Anyway, as a class we have advanced remarkably well in the language for just seven weeks; in addition to learning the hymn “Holy, Holy, Holy” in Greek, we can compose sentences like: νῦν βαπτίζομεν ἐκείνους τοὺς μαθητὰς τοῦ κυρίου ἡμῶν καὶ πέμπομεν τοὺς αὑτοὺς μαθητὰς εἰς τόν κόσμον. (Now we are baptizing those disciples of our Lord and are sending the same disciples into the world.) I sincerely hope I’m able to come out of the semesters of Greek with the ability to freely read the New Testament in its original language!

Next week we will find ourselves involved with verb tenses other than the present tense, and I have heard from others who took the course that this last week may be the toughest of the whole semester. Let’s hope so!

In Old Testament I, our reading through this coming week has completed most of the first seven books of the Bible. We skipped the latter half of Exodus, all of Leviticus, and some of the beginning of Numbers; it’s a “survey” class and we can’t cover every little thing, I suppose. Each week, we have Bible readings, maps to mark according to ancient events found therein, and a commentary on the Bible readings. All in all, it gives an excellent perspective on the whole historocity of ancient Israel, and I feel blessed to be a student of the professor in his final year of academia before retiring.

Each week, we also have to complete a one-page reflection paper on “some topic, aspect or concept” from the volumes and volumes of assigned reading. I’ve decided to share these reflection papers as weekly blog posts that “go live” each Monday at 2:00 p.m., when class convenes (as often as I am able). We are limited to one single-spaced page each week, however, and in every case I’ve been forced to cut myself off from writing. Here are the first four I’ve written:

If you are interested in reading these in the future, they are all tagged with the category called OT Weeklies. Furthermore, I’ve set up a category called SOT Coursework for posts related to my academic pursuits in all classes.

The next “big thing” that will come due for me is an 11-12 page exegesis for Old Testament class, for which I have chosen excerpts from Genesis 39 (the account of Joseph in the house of Potiphar, and especially his involvement with Potiphar’s scandalous wife). I have selected books and commentaries on the topic (see the picture below!), but soon will need to get to work on the actual writing part. I’m sure that later in the month, after the exegesis has been turned in, I will feature a teaser from my findings!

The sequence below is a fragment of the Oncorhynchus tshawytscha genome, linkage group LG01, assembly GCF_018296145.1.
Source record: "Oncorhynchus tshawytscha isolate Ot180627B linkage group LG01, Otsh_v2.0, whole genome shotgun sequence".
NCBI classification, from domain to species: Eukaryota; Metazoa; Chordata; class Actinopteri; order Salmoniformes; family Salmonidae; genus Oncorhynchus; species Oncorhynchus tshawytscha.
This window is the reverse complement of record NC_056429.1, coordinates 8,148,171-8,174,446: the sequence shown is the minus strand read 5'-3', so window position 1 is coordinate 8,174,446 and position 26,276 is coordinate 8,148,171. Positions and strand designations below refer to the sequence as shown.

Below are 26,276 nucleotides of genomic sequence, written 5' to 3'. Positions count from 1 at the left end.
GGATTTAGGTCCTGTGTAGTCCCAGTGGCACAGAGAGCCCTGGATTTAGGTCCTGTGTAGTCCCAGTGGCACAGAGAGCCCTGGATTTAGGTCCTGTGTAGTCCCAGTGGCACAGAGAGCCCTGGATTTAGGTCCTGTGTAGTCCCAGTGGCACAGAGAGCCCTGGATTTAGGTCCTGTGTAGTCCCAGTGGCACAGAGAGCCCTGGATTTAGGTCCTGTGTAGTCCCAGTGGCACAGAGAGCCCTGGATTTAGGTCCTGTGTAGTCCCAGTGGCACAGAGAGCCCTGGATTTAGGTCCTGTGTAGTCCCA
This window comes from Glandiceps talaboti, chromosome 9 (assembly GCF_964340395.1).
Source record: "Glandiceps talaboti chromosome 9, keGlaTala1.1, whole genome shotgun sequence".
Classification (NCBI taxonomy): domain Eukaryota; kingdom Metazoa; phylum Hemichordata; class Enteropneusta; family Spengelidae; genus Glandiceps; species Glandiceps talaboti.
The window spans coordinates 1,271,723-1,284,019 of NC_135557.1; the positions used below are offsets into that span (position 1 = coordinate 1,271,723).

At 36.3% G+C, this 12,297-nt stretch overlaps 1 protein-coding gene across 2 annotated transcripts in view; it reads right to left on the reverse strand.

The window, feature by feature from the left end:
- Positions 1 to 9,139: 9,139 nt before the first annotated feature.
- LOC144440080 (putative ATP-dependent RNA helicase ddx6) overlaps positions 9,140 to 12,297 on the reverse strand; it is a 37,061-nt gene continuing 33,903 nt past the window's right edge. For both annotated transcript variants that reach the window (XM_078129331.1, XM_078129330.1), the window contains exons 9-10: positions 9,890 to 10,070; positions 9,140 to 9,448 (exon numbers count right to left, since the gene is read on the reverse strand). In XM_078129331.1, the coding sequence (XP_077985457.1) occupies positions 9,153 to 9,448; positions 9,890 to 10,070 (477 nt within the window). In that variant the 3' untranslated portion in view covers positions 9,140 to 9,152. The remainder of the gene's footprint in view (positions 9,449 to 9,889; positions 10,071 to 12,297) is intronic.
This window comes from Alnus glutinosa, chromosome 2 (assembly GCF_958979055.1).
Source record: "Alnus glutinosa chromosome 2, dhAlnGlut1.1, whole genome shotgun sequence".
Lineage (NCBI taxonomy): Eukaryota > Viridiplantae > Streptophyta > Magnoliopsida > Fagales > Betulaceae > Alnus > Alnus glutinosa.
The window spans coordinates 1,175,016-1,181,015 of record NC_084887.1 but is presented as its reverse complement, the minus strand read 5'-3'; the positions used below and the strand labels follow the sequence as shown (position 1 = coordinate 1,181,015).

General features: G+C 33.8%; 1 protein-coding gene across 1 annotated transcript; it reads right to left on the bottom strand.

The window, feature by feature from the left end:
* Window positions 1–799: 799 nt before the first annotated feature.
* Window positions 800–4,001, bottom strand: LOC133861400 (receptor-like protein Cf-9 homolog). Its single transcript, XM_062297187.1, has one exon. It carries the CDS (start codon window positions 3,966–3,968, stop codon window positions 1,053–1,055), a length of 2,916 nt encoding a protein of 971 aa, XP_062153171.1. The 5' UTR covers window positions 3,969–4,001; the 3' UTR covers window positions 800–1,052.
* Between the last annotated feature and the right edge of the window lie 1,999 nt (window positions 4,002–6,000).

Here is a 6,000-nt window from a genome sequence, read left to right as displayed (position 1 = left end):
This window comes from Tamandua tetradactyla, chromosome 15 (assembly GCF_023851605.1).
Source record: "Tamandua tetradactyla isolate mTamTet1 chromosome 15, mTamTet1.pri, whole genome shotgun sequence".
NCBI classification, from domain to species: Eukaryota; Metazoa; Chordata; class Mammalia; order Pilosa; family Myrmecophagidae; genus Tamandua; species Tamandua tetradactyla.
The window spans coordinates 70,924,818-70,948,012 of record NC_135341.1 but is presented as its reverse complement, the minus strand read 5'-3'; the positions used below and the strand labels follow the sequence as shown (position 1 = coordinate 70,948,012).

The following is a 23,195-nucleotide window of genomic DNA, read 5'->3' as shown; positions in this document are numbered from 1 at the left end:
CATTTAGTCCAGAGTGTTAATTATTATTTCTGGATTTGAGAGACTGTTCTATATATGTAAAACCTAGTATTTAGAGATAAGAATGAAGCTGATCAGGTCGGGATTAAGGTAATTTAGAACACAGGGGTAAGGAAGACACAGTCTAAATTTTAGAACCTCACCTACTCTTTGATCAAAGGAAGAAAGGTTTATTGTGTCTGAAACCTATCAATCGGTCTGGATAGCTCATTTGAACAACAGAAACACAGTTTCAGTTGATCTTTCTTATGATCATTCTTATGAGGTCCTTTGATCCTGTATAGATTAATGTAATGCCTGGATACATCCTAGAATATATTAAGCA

I’ve got books upon books upon books just waiting to be read…

In Church History, we have breezed our way through about eight or nine centuries of Christendom, and have just recently finished a section on monasticism and the “challenge of Islam.” In the week to come, we will be broaching the Middle Ages head-on, including the inquisition and such. I am doing well in this class as well, though I consider it less important than the others.

But one great thing I’m finding about the School of Theology at Anderson University is that I’m relatively free to carve out my own niche, to explore what I want to explore within the context of each class. The term paper for Church History is relatively broad and open; thus I chose the topic of early Jewish-Christian sects of believers, such as the Ebionites, Marcionites, Nazoreans and some of the Gnostics. I am particularly interested in their possible superior application of the message of Jesus than proto-Orthodox groups, especially against the backdrop of the writings of Paul and the Roman Empire’s “institutionalization” of its preferred form of Christianity. This paper isn’t due until after the Old Testament exegesis, so for the time being, it has taken a backseat… though in the pictures posted above, the right-hand stack of books are research I’ve completed for the paper.

Theological Ethics is the class that I was most worried about going into the semester, given that it is a third-year M.Div course and I’m the only first-year in the class. I realize that I could participate more in the class rather than deferring to others, but I scored very high on the mid-term and have gotten good marks for other assignments. It turns out that my fears haven’t been realized! Hallelujah! The discussions and debates we’ve had in class have also been very fulfilling; it has been an honor to learn from the professor and my fellow classmates. There is no major paper in this class, though later in the semester I will have two smaller papers based on some of the ethical case studies we’re assigned.

Apart from the classes, I have also thoroughly enjoyed the camaraderie I’ve felt among fellow students and faculty. While it is difficult at times being a commuting student, even I have experienced the wholesome nature of my education, which in itself has been cognitively stimulating. If Lauren and I are able to move to Anderson next year – which hangs on many, many factors – we are chomping at the bit to do so. But if this doesn’t come to fruition, I still feel that the SOT is a true community, and I consider many fellow seminarians true friends.